To open a restaurant, you need the concept, location, connections, funds and courage to make it happen. Or do you?
Taste Test York is trying to make the path to starting a restaurant a little less rocky by providing mentorship and a safety net. This kitchen incubator helps reduce the risk by helping aspiring restaurateurs hone in on their brand, concept and issues in an educational way.
Taste Test encompasses two pop-up shop locations, including the audition space and the restaurant and bar, as well as an outdoor bar and eating area known as the cantina. While the audition and restaurant space can house completely separate concepts, they both have one thing in common. Each menu has a QR code and a call to action requesting that customers provide feedback via an online survey about the food, service, experience and what could be done better.
That’s because, unlike a traditional restaurant, Taste Test York is a space for restaurateurs to test concepts and ideas for a short period of time without the financial burden or risk of opening a restaurant on their own.
Allison Witherow is chief marketing officer of ONE Hospitality and co-owner of Taste Test York. Her brand development and marketing expertise make up one-quarter of Taste Test’s mentorship team.
The rest of the team includes co-owner Toni Calderone, owner of Tutoni’s Restaurant and president of Taste Test, Robert Faucette, the director of operations, and Jordan Pfaultz, the director of finance.
Together, these seasoned industry veterans provide aspiring restaurateurs with the knowledge, know-how and skills to get started.
Witherow explained the inception of their unique business venture.
“[Calderone] had such a difficult time getting her restaurant started,” she said. “She always says she heard the word ‘no’ from 17 different banks because restaurants have such a high failure rate that banks aren’t lending to them right now.”
After Calderone successfully received private funding and opened her first full-service operation, a whole new set of rookie mistakes ensued.
“So, we got to thinking one day, there must be a better way,” she said. “There must be a better way for somebody who doesn’t currently have a restaurant to enter the restaurant industry as an owner. Both by getting financing, but also just a way for them to make all of their mistakes before it’s too late.”
Instead of having aspiring restaurateurs put their livelihoods, houses or futures on the line, Witherow and Calderone put their local connections to the test.
Fast-forward almost two years, and Taste Test has proven itself to be a staple in downtown York’s food scene. Chefs and entrepreneurs alike come to pitch their ideas to the four mentors in hopes of landing a spot in the audition space. From there, they are given one month, with a minimum of 15 days of service, to flesh out their concept and captivate local audiences.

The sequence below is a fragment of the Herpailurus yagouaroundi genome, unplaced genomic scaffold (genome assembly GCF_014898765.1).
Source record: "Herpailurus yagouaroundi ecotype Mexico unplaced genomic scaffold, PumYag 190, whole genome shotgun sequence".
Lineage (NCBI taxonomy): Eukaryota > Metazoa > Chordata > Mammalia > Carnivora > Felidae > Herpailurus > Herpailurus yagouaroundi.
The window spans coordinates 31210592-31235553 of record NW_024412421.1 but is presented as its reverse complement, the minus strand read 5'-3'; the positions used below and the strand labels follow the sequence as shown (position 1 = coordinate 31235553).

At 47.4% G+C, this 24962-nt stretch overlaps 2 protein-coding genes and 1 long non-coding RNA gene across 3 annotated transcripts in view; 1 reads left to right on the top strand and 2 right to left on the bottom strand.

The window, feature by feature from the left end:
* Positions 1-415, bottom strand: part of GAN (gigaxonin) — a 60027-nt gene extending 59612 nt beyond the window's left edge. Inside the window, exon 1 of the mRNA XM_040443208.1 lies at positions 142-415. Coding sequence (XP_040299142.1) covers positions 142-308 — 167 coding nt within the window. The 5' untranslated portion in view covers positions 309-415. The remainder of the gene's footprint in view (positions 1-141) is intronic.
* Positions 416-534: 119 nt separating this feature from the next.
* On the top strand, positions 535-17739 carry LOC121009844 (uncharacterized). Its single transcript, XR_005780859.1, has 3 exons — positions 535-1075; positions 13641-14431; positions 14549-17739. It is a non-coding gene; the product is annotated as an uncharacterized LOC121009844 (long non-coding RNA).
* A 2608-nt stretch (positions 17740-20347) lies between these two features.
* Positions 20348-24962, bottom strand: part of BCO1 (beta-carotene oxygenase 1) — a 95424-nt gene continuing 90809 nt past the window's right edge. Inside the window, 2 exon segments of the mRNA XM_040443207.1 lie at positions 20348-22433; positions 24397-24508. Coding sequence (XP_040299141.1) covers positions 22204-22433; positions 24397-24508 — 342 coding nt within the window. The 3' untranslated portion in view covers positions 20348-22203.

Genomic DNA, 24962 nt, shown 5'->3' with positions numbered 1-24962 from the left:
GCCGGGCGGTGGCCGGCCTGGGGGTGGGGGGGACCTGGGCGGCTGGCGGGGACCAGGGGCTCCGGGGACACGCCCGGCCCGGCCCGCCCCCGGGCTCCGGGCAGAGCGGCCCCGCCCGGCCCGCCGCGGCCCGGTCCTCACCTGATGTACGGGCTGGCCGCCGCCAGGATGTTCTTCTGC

The best part? Besides the guidance of four local experts, participants are given an opportunity to run with their concept without having to front the money.
“We actually are willing to put food costs up front so you don’t have to,” Witherow said.
For local chefs and restaurateurs, this concept has been a game-changer.
Chef Brando Diaz and his partner, Anisa Diaczun own Paco’s, a taco shop concept that’s been in Taste Test three times over the past year and will be back this month.
A former cook at Tutoni’s, Diaz explained the importance of this concept to him.
“[Tutoni’s] was probably the highest level of cooking I could get at, but it wasn’t what I wanted to cook,” he said. “It wasn’t Mexican. It wasn’t the things I wanted to learn.”
From the inception of a basic taco shop offering hand-pressed tortillas with meat and cilantro, Paco’s has transformed into a locally sourced, signature taco-based concept featuring exotic and authentic Mexican flavors.
“Our first pop up was completely different than our current pop up,” Diaz said.
Through Taste Test, Paco’s has created a following of customers eagerly awaiting their next move.
This is especially important because the co-owners of Taste Test and aspiring restaurateurs agree that customer feedback is one of the most important learning tools.
“We like Taste Test so much because it’s about the feedback,” Diaczun said. “We like getting the ideas of other people. What the customers like, what the area around you is like, it’s all really helpful.”
And, according to Witherow, it’s not just Paco’s that’s gaining local attention.
Known affectionately as “taste testers,” locals enjoy playing critic for the day as they try out every new concept that comes through the door.
“We’ve actually been blown away by the number of people who want to support Taste Test just because of the process, and they want to be invested in what’s happening next in downtown York,” said Witherow.
Taste Test is currently located only in York, and it will likely stay there for the time being. However, expansion is possible.
“What we would like to do is be able to distill our concept even further into other cities our size,” Witherow said. “Because what we want to do is use this as a revitalization tool for towns that are able to revitalize themselves through food because food brings people and different cultures together.”
Taste Test York is located at 101-105 S. Duke St., York. For more information, visit www.tastetestyork.com. Also follow Paco’s on Instagram at PacosTacos717.